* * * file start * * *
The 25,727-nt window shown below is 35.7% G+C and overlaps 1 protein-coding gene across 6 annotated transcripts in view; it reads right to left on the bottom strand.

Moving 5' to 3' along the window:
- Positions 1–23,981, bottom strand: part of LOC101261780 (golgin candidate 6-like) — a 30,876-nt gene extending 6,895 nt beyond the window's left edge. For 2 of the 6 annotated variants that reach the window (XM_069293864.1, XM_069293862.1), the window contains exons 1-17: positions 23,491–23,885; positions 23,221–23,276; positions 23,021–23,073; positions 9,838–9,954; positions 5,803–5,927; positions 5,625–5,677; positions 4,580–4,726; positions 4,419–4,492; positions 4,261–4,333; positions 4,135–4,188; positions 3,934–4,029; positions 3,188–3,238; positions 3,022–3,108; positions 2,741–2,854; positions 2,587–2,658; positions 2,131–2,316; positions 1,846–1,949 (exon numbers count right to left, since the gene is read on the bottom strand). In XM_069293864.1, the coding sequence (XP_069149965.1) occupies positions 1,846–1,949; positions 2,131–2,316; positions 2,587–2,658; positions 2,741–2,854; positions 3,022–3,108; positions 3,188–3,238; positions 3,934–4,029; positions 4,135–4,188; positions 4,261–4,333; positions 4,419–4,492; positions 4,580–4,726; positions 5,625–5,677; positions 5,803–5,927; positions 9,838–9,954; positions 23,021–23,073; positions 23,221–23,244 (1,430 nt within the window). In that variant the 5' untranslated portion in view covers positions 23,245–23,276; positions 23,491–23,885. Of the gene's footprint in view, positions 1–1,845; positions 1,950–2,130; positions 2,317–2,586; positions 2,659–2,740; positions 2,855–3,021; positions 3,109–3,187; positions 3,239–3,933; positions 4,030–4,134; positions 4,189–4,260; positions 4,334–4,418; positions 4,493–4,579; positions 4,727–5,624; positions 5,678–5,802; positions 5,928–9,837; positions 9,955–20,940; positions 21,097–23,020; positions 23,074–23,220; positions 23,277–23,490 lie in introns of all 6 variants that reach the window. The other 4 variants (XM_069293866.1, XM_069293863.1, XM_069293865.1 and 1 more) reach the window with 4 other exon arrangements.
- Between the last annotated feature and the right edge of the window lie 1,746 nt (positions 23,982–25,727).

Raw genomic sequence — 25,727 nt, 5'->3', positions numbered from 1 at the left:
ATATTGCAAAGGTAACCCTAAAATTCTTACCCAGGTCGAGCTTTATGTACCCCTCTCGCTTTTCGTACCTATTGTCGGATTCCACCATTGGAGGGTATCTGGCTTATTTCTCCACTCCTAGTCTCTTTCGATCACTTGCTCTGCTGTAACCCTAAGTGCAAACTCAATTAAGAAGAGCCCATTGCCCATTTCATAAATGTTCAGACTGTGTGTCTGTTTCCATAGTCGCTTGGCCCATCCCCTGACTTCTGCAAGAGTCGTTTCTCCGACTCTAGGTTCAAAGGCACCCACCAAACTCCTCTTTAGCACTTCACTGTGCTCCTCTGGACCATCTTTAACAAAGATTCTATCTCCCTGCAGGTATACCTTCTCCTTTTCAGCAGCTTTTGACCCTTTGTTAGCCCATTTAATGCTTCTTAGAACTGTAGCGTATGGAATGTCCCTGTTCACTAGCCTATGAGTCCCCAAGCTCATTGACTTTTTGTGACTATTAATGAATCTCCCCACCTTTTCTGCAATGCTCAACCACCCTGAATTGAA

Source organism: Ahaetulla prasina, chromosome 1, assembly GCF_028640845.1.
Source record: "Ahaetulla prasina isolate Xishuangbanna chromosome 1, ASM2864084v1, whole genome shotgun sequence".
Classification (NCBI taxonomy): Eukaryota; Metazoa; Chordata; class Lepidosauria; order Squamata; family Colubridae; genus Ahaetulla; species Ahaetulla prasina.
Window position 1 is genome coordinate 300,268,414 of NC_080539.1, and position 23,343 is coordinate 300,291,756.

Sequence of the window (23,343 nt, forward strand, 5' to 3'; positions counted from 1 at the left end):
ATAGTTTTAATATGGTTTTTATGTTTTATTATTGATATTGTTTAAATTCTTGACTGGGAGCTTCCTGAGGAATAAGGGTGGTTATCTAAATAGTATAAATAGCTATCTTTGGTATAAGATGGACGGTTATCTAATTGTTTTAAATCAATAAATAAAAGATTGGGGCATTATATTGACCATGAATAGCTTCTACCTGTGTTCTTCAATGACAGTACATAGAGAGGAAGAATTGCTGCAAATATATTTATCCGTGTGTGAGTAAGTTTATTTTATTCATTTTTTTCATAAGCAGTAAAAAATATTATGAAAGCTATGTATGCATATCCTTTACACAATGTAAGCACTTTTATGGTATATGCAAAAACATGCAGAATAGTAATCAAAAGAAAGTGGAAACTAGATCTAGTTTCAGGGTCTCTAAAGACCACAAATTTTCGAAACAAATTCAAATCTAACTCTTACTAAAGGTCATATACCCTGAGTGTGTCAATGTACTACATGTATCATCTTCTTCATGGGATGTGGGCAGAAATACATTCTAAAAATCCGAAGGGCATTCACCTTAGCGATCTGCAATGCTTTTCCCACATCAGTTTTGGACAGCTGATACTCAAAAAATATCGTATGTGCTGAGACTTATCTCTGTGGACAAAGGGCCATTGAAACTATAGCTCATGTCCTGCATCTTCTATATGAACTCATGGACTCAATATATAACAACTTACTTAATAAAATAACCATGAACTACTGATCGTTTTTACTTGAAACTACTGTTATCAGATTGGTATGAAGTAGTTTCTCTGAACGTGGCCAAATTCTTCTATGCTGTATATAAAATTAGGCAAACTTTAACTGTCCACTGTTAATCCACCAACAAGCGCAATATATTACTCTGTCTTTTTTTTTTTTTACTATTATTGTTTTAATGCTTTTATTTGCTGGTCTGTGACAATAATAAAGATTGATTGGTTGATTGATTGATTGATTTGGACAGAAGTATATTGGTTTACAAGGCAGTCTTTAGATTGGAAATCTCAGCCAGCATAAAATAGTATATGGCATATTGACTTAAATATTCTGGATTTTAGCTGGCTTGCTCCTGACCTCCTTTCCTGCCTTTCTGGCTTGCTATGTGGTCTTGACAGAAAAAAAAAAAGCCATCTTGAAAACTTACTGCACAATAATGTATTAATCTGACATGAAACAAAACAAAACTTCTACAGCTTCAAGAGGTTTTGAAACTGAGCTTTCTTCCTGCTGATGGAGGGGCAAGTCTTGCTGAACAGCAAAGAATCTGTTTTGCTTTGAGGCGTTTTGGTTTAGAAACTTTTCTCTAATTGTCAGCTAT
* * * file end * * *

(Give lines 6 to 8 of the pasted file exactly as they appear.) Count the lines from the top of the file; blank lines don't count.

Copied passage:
ATATTGCAAAGGTAACCCTAAAATTCTTACCCAGGTCGAGCTTTATGTACCCCTCTCGCTTTTCGTACCTATTGTCGGATTCCACCATTGGAGGGTATCTGGCTTATTTCTCCACTCCTAGTCTCTTTCGATCACTTGCTCTGCTGTAACCCTAAGTGCAAACTCAATTAAGAAGAGCCCATTGCCCATTTCATAAATGTTCAGACTGTGTGTCTGTTTCCATAGTCGCTTGGCCCATCCCCTGACTTCTGCAAGAGTCGTTTCTCCGACTCTAGGTTCAAAGGCACCCACCAAACTCCTCTTTAGCACTTCACTGTGCTCCTCTGGACCATCTTTAACAAAGATTCTATCTCCCTGCAGGTATACCTTCTCCTTTTCAGCAGCTTTTGACCCTTTGTTAGCCCATTTAATGCTTCTTAGAACTGTAGCGTATGGAATGTCCCTGTTCACTAGCCTATGAGTCCCCAAGCTCATTGACTTTTTGTGACTATTAATGAATCTCCCCACCTTTTCTGCAATGCTCAACCACCCTGAATTGAA

Source organism: Ahaetulla prasina, chromosome 1, assembly GCF_028640845.1.
Source record: "Ahaetulla prasina isolate Xishuangbanna chromosome 1, ASM2864084v1, whole genome shotgun sequence".